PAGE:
The scenery here is lovely, and you can see the precursors of the valley and the Iron Town in Princess Mononoke in the valley here. Seeing the glider scenes, I was immediately transported back to the train over the water in Spirited Away. There's something about about Miyazaki's idealized imagination of Gaea and evolution that makes the suspension of disbelief not only willing but utterly natural, to the point where you are actively taking part in the reification of his dream creatures. What seems utterly fantastic a quarter of an hour into the film is part and parcel of the world we're immersed in by the end of it.

I hear that the 2004 Disney-dubbed version that we saw was a vast improvement over the hack-job that was done a decade ago. I was only sorry I didn't tape the second run of Nausicaä and Laputa that immediately followed the English-dubbed versions. Watching my tape, I see they were in Japanese with English subtitles, which is how I like to watch anime - I can actually learn a few words in each one that way.

I agree with miyeko's other remarks, to wit, that the environmentalist undercurrent is strong here and that the film is a little dated. even in Princess Mononoke and would give Nausicaä an 8 out of 10 only because the look, though brilliant and inventive, is a little rougher than in Miyazaki's more recent work. I am sure that some prefer this less crisp and polished aspect, though, finding it less sterile than the newer Studio Ghibli work that relies so much more on computers and probably junior animators. Our only difference of opinion is that I loved the soaring theme music; it's an orchestral fusion that IMHO reflects the multiculturalism of the whole film, the whole genre. Very 1980s, as miyeko wrote; but I liked the 1980s! (OK, I admit I could have done without the Flash Gordon lead-ins to some of the action scenes such as the launching of Nausicaa's glider from the Padgite airship.)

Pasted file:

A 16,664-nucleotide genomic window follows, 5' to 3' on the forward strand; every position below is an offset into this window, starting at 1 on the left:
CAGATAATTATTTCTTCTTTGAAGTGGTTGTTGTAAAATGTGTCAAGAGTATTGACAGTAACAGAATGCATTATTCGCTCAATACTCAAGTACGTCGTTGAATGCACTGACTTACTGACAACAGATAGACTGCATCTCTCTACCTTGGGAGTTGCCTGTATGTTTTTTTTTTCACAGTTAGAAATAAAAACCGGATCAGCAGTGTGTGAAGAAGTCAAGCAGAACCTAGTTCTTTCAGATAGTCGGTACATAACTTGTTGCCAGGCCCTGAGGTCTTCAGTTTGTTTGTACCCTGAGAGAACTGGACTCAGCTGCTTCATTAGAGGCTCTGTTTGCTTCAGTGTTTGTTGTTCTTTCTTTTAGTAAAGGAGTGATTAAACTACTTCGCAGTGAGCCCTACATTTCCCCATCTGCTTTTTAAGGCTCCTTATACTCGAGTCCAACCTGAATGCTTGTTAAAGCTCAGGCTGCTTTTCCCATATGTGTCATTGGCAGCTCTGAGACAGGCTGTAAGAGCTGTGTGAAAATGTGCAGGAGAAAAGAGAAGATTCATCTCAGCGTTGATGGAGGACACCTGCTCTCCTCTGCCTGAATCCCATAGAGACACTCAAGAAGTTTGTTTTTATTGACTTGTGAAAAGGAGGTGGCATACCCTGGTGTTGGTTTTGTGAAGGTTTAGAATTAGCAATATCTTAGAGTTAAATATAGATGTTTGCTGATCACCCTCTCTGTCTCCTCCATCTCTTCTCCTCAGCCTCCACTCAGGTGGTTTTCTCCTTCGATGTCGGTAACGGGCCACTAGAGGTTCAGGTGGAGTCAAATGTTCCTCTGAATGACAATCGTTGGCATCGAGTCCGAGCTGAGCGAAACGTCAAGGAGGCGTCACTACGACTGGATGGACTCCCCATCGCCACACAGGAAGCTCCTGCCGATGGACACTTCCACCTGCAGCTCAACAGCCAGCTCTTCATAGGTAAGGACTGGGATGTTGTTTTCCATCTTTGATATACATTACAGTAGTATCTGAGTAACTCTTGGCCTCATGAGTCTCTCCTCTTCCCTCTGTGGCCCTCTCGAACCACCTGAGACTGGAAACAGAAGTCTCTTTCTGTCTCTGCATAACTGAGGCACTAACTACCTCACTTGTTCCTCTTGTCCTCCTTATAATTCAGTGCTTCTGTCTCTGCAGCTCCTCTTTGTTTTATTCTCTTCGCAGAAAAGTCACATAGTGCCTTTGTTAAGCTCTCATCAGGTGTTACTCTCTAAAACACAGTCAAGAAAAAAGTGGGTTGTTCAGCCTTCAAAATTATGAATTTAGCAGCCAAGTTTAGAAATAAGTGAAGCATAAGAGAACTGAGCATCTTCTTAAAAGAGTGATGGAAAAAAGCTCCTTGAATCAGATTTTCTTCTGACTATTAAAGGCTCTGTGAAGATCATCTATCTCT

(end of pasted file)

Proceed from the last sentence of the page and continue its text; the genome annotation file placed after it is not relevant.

I loved every last line of dialogue in this film. If I had to describe it in a single word, I'd say was simply memorable.

Turner Classic Movies deserves a standing ovation for airing the much-needed import of a classic such as this, uncut and without commercial interruption. To be honest, I was not in a hurry to see Nausicaä, despite my curiosity about what influences it had on later generations of anime. Similarly, I have not watched Nadia: Secret of the Blue Water2 though I would like to judge for myself the claims that Atlantis: The Lost Empire ripped off its look and feel, even despite its cult status among my Miyazawa-fan and anime-fan friends. As it is, I'm very glad I taped it and will recommend it to my family (at least those who haven't long since seen it).

1 Edit, 11:00 CST - I had misremembered one of the producing studios of Ghost in the Shell (Manga Productions) as Studio Ghibli, and prezzey corrected me.
2 Edit, 21:25 CST - For some reason, I thought it had been claimed that Atlantis ripped off Nausicaa, not Nadia.


Thanks again, miyeko, for clueing me in to the airing. I'll be taping My Neighbor Totoro tonight.

--
Banazir
Tags: anime, miyazaki, movies, nausicaa, studio ghibli